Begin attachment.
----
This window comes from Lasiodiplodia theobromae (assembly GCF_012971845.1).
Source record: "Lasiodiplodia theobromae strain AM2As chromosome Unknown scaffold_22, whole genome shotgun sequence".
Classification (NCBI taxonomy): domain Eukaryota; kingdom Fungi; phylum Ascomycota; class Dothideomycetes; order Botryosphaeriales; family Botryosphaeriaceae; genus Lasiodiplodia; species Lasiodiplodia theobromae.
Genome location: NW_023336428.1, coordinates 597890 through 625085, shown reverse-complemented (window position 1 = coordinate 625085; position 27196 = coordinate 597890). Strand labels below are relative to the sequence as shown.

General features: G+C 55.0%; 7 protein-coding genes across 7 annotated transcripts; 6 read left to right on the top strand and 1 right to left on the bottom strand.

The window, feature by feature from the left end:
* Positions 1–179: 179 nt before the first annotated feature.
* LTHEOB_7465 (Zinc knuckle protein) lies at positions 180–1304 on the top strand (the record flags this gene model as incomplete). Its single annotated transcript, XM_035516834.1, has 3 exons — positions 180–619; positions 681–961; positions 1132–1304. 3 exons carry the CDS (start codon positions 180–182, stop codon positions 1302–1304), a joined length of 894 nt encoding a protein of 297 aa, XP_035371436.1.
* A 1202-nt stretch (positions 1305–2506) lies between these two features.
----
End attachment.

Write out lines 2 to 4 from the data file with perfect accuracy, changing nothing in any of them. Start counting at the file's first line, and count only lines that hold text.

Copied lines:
Source record: "Lasiodiplodia theobromae strain AM2As chromosome Unknown scaffold_22, whole genome shotgun sequence".
Classification (NCBI taxonomy): domain Eukaryota; kingdom Fungi; phylum Ascomycota; class Dothideomycetes; order Botryosphaeriales; family Botryosphaeriaceae; genus Lasiodiplodia; species Lasiodiplodia theobromae.
Genome location: NW_023336428.1, coordinates 597890 through 625085, shown reverse-complemented (window position 1 = coordinate 625085; position 27196 = coordinate 597890). Strand labels below are relative to the sequence as shown.